House President Demetris Syllouris has become a persona non grata overnight following the release of an embarrassing for Cyprus video in which corruption is highlighted, Phileleftheros reported on Thursday.
In the Al Jazeera expose, undercover journalists pose as middlemen for an imaginary Chinese investor with a conviction showing Syllouris offering to assist the now-suspended citizenship by investment scheme process.
Al Jazeera’s embarrassing video on Monday sparked wide condemnation on social media and daily protests by citizens objecting to corruption and calling for his immediate resignation.
Political parties have also raised the red flag to Syllouris with MPs on Wednesday abstaining from parliamentary committee sessions in protest.
At the same time, behind the scenes talks among party leaders focus on how to force him to step down so that the smooth operation of parliament continues.
The beleaguered Speaker’s statement earlier in the week that he plans to temporarily suspend himself from parliamentary duties as of Monday until an investigation ordered by the Attorney General in the incident is completed sparked additional anger.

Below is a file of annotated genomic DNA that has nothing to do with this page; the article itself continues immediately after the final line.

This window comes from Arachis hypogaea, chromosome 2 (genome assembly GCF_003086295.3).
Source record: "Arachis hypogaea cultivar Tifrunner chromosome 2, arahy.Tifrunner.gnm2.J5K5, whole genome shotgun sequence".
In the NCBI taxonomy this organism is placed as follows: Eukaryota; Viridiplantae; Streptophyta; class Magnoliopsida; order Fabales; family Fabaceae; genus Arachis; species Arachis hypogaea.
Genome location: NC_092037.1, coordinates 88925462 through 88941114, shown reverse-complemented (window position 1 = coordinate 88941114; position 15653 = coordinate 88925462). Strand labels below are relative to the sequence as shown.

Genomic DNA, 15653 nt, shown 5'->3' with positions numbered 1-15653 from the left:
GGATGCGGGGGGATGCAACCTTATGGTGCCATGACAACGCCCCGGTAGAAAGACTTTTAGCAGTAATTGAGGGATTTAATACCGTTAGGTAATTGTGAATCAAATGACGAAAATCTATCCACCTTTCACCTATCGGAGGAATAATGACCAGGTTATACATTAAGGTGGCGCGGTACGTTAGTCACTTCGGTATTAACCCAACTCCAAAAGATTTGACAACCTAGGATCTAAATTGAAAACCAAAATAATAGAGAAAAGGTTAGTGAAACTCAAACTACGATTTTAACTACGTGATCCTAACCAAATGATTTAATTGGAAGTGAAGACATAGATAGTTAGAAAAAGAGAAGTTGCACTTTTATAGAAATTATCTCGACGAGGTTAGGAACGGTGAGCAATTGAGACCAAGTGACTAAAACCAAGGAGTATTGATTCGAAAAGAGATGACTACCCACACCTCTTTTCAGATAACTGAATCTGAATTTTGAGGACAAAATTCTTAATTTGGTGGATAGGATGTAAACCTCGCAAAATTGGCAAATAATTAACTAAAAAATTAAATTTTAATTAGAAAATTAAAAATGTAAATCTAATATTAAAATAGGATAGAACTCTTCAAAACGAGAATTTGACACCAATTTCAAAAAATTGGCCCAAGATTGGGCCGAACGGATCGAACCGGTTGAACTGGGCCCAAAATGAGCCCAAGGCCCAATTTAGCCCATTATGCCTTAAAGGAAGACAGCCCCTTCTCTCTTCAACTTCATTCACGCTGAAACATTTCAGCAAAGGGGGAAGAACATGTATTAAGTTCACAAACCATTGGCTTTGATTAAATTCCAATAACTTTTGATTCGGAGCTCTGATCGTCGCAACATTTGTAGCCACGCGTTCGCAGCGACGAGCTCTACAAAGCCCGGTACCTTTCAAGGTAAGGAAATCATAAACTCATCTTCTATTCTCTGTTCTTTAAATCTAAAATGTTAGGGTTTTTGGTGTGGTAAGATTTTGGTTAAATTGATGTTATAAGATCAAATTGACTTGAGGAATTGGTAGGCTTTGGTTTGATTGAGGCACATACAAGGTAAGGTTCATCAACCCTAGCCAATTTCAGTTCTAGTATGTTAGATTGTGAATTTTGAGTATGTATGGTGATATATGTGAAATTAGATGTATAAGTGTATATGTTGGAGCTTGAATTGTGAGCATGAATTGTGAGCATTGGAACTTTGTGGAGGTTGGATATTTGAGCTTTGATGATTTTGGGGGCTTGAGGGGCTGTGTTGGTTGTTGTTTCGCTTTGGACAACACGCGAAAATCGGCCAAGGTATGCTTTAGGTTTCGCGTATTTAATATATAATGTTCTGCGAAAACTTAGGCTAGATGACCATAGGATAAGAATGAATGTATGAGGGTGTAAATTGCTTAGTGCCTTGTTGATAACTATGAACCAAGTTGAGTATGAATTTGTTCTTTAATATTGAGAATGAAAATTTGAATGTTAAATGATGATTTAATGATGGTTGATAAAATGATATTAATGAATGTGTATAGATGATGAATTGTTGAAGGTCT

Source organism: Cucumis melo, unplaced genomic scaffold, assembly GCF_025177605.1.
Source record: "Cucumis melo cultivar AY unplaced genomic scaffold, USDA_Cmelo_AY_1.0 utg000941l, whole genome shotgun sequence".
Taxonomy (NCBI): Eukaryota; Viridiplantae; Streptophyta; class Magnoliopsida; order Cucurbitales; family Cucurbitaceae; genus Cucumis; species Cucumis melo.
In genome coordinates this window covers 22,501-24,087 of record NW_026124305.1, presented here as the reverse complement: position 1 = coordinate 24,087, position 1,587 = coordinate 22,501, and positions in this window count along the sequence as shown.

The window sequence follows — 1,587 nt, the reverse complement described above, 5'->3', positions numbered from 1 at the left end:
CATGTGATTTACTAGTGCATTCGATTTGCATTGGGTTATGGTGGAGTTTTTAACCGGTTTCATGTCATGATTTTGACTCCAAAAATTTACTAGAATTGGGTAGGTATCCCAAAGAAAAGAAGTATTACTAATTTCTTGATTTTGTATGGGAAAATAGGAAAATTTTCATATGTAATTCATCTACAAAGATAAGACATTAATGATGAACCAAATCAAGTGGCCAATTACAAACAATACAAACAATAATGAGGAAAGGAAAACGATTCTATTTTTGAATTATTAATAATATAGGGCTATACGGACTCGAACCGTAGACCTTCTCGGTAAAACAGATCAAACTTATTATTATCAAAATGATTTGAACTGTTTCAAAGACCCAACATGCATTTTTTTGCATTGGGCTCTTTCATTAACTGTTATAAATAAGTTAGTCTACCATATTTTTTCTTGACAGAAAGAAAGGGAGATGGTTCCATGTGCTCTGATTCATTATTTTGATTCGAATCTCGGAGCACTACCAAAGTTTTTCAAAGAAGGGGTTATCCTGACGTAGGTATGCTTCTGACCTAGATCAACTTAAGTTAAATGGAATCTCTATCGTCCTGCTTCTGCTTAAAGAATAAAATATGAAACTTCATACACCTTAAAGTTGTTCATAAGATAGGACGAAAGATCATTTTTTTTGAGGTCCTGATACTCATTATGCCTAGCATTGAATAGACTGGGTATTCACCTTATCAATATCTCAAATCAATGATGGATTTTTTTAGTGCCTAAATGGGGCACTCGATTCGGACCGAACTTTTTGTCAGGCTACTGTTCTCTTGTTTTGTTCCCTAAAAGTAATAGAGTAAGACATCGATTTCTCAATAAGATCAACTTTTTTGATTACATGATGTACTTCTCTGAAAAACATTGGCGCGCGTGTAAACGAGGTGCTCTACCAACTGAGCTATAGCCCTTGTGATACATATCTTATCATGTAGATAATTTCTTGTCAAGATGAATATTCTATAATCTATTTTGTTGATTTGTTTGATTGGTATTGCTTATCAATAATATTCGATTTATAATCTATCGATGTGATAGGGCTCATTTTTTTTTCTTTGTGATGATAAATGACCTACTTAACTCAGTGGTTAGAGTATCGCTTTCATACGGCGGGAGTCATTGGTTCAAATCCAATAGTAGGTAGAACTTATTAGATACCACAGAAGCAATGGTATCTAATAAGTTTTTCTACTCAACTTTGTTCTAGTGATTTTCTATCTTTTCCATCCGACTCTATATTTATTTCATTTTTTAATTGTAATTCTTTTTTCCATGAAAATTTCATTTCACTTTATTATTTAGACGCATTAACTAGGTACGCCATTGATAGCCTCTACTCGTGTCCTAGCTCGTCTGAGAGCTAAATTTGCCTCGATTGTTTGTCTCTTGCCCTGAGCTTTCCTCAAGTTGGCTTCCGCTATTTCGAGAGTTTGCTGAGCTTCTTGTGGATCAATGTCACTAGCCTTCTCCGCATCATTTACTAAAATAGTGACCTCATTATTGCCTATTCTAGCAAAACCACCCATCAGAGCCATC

On Wednesday, Syllouris went one step further releasing a letter he sent to the Attorney General saying he is not going to object to a possible request for his parliamentary immunity to be waived.
The controversial video is titled The Cyprus Papers Undercover and Monday’s revelation comes two months after Al Jazeera’s Investigative Unit published The Cyprus Papers, a leak of 1,400 documents.
This shows Cyprus to have regularly failed to adhere to its own laws and allowed convicted criminals and fugitives to obtain its citizenship.
Following the investigation, Cyprus defended the programme, saying there had been several mistakes in recent years but the tightening of laws and applicants’ background checks were sufficient to stop criminals from obtaining a passport.
The government on Tuesday announced its suspension, as of November 1.
Cyprus’s citizenship through investment programme grants a Cypriot passport to anyone who invests at least $2.5m in the country, often through real estate investments.
Since 2013, when the passport programme started, the country has made more than seven billion euros. The amount is used to keep the nation’s failing economy afloat.
Although legal, the programme has been criticised regularly by the European Union and anti-corruption NGOs, saying it has facilitated the laundering of stolen assets from Russia and beyond.